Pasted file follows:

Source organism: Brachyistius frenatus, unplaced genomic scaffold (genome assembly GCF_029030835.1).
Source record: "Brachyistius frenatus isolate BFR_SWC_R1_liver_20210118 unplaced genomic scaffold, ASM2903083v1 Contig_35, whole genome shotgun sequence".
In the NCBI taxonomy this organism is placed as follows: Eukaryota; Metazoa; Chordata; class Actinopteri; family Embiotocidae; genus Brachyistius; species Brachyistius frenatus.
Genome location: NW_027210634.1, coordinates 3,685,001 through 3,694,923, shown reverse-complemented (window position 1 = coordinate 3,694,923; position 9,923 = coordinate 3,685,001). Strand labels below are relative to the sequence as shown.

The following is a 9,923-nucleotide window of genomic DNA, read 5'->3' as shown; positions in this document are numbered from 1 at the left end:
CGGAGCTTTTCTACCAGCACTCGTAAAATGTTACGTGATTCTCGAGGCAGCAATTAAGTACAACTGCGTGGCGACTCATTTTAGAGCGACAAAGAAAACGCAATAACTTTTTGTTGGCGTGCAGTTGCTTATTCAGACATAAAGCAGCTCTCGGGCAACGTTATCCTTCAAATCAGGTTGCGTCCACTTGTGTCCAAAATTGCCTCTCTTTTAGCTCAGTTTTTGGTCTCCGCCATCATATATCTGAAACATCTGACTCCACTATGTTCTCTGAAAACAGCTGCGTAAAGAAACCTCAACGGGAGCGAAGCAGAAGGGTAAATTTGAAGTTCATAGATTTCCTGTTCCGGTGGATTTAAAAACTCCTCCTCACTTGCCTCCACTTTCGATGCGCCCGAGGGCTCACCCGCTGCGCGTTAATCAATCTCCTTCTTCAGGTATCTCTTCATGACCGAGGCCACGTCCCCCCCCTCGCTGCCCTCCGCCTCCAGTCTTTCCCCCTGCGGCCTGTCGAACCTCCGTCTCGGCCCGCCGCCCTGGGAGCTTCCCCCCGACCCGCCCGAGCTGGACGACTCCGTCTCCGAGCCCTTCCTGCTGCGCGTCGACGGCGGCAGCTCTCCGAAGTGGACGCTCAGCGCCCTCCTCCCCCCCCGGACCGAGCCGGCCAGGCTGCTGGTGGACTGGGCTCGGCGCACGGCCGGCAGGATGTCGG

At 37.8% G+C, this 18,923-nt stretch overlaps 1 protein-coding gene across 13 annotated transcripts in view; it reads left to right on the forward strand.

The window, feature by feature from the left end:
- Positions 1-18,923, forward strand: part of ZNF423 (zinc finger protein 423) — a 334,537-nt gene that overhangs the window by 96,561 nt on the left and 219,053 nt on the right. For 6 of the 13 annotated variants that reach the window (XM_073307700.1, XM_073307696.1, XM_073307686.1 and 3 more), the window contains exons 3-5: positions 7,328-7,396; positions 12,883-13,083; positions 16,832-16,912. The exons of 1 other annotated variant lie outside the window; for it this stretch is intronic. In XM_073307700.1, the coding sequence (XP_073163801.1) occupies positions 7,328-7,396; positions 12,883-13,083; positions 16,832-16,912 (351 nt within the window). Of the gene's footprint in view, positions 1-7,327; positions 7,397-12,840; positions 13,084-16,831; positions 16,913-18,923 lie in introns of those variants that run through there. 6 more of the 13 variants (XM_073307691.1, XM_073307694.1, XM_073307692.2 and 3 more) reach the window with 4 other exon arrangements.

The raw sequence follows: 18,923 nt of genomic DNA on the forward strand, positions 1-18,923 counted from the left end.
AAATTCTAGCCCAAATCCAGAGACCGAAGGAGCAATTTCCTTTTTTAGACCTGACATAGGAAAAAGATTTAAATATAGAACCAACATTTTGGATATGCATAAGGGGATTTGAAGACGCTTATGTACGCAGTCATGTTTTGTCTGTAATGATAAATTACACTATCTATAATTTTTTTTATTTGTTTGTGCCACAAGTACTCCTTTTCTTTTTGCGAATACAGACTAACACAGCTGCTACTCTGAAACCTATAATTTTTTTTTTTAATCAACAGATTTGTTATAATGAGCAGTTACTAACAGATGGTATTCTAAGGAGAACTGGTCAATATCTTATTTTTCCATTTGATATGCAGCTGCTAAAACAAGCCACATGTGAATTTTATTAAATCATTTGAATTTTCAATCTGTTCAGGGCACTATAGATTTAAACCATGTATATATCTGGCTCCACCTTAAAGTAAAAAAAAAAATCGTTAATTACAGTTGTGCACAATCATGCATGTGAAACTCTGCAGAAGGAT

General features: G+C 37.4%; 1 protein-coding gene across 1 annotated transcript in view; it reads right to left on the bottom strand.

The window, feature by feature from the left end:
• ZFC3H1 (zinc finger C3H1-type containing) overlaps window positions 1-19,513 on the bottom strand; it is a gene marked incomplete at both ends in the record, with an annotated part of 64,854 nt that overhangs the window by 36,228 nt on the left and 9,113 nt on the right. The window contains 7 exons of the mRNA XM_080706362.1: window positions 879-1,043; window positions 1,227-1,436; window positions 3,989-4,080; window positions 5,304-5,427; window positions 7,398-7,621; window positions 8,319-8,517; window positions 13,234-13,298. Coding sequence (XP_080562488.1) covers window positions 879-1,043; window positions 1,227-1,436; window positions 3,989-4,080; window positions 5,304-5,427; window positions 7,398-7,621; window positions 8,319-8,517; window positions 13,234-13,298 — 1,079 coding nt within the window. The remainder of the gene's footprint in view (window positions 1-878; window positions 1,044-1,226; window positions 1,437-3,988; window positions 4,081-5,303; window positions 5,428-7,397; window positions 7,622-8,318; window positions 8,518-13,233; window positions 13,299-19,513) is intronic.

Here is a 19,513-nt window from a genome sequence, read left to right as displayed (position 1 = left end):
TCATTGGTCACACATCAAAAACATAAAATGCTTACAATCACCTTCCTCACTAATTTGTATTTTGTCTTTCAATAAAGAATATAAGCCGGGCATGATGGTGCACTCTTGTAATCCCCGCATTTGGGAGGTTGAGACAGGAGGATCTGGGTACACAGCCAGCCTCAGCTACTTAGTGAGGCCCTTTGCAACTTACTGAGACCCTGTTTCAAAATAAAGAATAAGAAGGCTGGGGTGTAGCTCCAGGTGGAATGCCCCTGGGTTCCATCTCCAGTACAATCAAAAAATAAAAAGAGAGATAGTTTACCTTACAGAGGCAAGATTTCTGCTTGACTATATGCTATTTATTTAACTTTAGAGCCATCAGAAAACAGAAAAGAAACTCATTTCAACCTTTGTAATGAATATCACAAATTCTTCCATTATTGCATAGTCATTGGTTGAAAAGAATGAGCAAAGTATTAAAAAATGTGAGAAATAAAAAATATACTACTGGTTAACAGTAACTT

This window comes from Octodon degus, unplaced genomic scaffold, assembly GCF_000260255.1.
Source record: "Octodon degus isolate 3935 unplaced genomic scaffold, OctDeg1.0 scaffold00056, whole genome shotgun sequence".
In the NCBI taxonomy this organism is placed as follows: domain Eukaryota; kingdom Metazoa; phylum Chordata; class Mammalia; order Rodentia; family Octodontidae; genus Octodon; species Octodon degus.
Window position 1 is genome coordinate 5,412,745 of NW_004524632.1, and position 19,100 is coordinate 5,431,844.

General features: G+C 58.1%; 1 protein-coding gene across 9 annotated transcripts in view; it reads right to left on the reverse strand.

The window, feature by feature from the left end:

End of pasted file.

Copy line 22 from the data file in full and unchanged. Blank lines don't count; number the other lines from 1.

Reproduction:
The window, feature by feature from the left end: